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Arnold Friedman has taught at Berklee for 14 years and chaired the Composition Department from 2012 to 2016. He has taught at the University of North Texas, where he directed the NOVA Ensemble, and Western Oregon University. His music has been performed throughout the U.S. and in Italy. He has performed in the cello sections of the Dallas Opera Orchestra and the Rhode Island Philharmonic as well as with Dinosaur Annex and Notariotous. Friedman writes and performs in the Melde and Friedman Bass-Cello Duo.
"What's great about Berklee is everyone comes from very different backgrounds and very different points of view. At Berklee we have a whole world of music to share with one another. My goal is to provide tools to share it and understand it more and more clearly."
"I like to create a cooperative atmosphere in the classroom. Very often I'll have students break off in small groups and work with one another. I enjoy watching the relationships grow among these students who were total strangers. By the end of the course, they'll be collaborating on songs or forming bands together. I encourage students to think about the connections they make with each other because that is one of the most important things that they get out of being at Berklee."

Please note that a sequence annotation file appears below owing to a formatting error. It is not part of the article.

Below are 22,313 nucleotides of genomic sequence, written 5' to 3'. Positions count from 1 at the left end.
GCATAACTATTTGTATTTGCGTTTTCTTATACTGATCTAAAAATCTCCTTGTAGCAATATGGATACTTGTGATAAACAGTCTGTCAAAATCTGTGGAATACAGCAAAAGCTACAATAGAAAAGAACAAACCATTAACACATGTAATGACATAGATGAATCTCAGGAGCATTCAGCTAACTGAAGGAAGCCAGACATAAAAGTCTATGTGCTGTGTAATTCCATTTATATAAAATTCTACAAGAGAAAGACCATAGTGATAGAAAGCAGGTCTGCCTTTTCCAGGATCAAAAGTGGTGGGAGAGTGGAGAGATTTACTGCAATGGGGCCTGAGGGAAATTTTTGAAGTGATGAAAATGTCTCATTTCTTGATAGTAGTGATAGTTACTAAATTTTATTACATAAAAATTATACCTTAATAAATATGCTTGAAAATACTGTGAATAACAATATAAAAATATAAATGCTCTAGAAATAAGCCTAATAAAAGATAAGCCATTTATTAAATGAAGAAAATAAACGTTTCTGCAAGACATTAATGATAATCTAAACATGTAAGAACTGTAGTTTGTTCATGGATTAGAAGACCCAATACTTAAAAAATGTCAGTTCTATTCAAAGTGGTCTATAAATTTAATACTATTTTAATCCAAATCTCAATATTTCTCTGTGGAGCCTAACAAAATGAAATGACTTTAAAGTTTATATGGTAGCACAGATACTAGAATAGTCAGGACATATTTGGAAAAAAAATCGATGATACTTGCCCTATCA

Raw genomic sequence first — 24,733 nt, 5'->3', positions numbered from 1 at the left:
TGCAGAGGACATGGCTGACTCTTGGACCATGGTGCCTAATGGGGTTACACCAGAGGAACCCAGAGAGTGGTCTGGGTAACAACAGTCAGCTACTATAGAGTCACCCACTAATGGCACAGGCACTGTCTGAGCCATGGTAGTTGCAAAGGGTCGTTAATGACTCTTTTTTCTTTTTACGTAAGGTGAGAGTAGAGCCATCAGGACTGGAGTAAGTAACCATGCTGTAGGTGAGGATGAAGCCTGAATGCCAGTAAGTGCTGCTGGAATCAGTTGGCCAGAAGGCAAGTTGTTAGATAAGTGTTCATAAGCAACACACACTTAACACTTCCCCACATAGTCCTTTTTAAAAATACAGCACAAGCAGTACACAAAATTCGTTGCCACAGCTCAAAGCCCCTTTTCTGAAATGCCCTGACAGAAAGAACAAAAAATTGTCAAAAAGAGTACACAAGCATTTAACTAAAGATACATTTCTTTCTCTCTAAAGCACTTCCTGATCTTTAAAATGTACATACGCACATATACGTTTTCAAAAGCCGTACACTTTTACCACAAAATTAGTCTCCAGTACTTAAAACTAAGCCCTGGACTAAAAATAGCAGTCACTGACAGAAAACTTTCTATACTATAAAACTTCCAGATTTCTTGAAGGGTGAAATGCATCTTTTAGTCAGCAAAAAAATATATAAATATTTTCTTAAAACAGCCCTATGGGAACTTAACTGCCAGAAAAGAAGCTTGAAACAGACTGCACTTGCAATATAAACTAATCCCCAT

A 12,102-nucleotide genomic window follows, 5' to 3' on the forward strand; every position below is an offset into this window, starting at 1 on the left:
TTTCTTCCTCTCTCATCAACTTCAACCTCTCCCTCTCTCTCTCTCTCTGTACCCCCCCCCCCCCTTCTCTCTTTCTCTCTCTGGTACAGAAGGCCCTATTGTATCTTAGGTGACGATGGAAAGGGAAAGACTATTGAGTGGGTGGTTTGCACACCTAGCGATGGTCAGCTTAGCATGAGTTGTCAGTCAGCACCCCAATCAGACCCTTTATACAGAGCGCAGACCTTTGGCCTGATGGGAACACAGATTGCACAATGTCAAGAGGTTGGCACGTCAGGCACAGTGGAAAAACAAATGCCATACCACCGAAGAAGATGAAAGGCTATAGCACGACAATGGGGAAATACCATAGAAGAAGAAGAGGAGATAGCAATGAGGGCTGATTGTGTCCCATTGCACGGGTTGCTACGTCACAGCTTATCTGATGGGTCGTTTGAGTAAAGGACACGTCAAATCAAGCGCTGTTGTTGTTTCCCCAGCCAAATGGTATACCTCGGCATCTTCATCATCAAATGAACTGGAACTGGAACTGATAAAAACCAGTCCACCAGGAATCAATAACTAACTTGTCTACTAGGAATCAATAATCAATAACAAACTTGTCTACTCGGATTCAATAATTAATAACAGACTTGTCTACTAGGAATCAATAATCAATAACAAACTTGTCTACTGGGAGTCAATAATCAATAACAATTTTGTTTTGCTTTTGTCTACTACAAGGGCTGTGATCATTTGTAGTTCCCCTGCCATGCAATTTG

"I want everyone, my students AND myself, to come away from every course loving and comprehending a broader spectrum of music than when we started. My goal is to provide tools to share it and understand it more and more clearly."
"Everything that I teach should have utility in the real world. Counterpoint students might think, 'What do parallel fifths have to do with getting a gig?' And I admit, some of what we teach may seem far from the day-to-day world of the performer, the producer. But I think that kind of discipline—creating in a small box—has tremendous value for everyone. I love to bring in contemporary music that exemplifies principles that superficially seem applicable to music in the 1700s."
"As a composer and performer, I use everything I teach every single day. The ideas of counterpoint, melody, harmony, rhythm, orchestration, tone color, and composition apply to everything, even though the "rules" may change from style to style."